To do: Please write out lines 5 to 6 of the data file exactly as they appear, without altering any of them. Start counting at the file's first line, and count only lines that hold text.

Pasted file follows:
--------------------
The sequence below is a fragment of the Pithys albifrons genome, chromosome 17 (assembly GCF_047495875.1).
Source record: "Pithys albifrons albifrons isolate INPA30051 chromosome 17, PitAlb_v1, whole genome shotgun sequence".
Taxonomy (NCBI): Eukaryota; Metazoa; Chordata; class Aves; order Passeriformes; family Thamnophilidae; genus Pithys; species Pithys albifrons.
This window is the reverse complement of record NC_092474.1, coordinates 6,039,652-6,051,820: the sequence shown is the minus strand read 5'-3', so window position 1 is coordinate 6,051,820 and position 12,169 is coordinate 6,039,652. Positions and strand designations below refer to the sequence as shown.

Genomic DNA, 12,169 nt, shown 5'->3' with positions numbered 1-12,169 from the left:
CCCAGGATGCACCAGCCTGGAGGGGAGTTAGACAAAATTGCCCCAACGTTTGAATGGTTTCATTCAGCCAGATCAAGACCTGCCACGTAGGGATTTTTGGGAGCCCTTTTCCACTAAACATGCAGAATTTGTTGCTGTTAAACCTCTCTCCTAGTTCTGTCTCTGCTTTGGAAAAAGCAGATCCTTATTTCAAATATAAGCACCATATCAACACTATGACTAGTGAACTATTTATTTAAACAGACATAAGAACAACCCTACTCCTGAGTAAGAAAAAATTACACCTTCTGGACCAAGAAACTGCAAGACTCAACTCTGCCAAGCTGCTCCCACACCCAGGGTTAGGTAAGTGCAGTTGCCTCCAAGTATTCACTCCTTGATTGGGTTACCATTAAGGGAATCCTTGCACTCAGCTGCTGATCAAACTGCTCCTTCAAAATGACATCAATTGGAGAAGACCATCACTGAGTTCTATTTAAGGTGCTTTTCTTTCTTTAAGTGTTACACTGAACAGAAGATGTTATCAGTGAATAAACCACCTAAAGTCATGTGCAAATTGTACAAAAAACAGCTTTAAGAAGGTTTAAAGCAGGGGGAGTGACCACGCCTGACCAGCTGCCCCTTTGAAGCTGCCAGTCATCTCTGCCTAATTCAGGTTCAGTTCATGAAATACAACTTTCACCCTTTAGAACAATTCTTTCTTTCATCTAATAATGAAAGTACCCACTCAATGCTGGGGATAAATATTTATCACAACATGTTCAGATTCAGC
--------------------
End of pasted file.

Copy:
Genomic DNA, 12,169 nt, shown 5'->3' with positions numbered 1-12,169 from the left:
CCCAGGATGCACCAGCCTGGAGGGGAGTTAGACAAAATTGCCCCAACGTTTGAATGGTTTCATTCAGCCAGATCAAGACCTGCCACGTAGGGATTTTTGGGAGCCCTTTTCCACTAAACATGCAGAATTTGTTGCTGTTAAACCTCTCTCCTAGTTCTGTCTCTGCTTTGGAAAAAGCAGATCCTTATTTCAAATATAAGCACCATATCAACACTATGACTAGTGAACTATTTATTTAAACAGACATAAGAACAACCCTACTCCTGAGTAAGAAAAAATTACACCTTCTGGACCAAGAAACTGCAAGACTCAACTCTGCCAAGCTGCTCCCACACCCAGGGTTAGGTAAGTGCAGTTGCCTCCAAGTATTCACTCCTTGATTGGGTTACCATTAAGGGAATCCTTGCACTCAGCTGCTGATCAAACTGCTCCTTCAAAATGACATCAATTGGAGAAGACCATCACTGAGTTCTATTTAAGGTGCTTTTCTTTCTTTAAGTGTTACACTGAACAGAAGATGTTATCAGTGAATAAACCACCTAAAGTCATGTGCAAATTGTACAAAAAACAGCTTTAAGAAGGTTTAAAGCAGGGGGAGTGACCACGCCTGACCAGCTGCCCCTTTGAAGCTGCCAGTCATCTCTGCCTAATTCAGGTTCAGTTCATGAAATACAACTTTCACCCTTTAGAACAATTCTTTCTTTCATCTAATAATGAAAGTACCCACTCAATGCTGGGGATAAATATTTATCACAACATGTTCAGATTCAGC